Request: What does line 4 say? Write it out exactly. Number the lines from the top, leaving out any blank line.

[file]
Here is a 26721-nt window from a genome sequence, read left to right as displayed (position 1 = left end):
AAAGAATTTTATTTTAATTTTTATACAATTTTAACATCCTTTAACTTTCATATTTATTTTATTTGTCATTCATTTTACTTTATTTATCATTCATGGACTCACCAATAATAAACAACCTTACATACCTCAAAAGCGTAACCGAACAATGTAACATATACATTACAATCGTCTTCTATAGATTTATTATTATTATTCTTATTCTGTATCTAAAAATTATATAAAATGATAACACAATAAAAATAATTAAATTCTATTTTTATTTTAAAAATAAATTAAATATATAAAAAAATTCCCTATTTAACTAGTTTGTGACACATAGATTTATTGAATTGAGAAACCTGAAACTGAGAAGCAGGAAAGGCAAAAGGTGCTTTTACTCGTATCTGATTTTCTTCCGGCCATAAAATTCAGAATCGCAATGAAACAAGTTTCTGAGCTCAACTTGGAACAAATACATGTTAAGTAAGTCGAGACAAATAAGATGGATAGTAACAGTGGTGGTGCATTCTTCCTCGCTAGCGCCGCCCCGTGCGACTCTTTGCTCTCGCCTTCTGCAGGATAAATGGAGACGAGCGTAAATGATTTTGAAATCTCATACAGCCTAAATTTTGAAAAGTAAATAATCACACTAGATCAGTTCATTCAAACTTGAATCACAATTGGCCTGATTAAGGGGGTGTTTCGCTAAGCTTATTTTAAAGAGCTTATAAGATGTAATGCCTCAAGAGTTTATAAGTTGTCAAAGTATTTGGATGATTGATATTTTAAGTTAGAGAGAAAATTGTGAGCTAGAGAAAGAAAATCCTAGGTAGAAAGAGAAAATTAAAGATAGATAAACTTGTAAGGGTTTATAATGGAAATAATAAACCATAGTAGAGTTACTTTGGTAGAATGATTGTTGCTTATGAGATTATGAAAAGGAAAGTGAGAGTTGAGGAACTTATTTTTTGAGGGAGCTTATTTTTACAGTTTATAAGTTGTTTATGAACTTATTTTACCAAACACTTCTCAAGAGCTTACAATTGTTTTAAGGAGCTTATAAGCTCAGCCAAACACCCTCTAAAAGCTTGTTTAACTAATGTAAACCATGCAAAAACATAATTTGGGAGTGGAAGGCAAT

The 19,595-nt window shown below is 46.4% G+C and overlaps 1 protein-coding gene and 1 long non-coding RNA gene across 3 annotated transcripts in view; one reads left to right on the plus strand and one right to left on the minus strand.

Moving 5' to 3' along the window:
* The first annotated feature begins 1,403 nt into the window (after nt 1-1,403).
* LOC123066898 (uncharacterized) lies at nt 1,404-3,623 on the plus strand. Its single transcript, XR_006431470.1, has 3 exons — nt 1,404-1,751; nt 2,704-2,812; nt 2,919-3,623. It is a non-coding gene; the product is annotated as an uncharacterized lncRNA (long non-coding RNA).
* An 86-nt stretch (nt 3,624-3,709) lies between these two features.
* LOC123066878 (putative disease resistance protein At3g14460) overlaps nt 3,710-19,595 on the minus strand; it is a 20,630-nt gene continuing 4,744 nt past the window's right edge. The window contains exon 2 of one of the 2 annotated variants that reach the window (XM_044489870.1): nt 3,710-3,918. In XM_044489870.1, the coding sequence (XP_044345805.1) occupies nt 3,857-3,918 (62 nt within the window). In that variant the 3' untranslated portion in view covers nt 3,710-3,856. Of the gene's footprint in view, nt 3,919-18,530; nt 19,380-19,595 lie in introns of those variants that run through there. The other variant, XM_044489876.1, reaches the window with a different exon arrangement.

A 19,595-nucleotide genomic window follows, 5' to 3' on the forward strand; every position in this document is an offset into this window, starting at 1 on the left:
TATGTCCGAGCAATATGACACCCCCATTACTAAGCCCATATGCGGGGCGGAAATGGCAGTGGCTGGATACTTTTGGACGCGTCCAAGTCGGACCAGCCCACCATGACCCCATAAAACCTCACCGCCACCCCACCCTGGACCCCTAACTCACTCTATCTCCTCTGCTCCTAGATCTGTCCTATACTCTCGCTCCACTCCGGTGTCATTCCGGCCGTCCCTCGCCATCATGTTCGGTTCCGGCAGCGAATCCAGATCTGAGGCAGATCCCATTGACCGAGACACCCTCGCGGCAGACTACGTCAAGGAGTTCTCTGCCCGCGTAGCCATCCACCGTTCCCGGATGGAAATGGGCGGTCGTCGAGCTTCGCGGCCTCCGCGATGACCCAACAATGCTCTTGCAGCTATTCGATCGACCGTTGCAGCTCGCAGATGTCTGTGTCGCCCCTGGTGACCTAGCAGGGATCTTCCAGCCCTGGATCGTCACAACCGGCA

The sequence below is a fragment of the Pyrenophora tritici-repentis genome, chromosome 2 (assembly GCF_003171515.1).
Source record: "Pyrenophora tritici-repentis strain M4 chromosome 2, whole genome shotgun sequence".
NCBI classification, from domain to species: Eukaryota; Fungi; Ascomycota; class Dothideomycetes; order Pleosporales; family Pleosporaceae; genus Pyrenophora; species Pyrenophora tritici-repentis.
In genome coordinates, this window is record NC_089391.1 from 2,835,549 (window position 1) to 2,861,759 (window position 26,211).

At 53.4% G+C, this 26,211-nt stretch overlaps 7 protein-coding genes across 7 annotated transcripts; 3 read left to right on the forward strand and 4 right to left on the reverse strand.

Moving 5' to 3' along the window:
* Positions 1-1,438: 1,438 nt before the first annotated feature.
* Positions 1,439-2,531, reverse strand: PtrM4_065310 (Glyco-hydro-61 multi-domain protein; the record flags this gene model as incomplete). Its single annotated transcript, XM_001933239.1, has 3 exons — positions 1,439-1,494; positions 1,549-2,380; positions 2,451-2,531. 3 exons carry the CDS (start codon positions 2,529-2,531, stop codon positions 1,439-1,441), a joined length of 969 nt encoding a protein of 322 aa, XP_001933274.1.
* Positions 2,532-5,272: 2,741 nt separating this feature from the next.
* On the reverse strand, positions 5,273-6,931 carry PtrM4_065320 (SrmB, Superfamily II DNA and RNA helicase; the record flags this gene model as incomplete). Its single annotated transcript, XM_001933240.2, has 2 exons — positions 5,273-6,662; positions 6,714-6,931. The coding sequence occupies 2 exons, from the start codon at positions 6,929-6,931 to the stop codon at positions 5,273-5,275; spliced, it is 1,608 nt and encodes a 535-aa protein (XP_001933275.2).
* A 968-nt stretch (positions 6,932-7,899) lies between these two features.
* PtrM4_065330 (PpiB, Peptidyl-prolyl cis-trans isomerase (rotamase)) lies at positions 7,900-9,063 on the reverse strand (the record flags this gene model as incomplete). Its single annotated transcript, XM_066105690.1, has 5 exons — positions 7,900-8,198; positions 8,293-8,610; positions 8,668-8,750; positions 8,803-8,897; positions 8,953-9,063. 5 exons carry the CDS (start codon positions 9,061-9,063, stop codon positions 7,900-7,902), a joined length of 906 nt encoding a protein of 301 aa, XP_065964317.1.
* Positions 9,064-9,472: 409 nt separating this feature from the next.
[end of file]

Moving 5' to 3' along the window: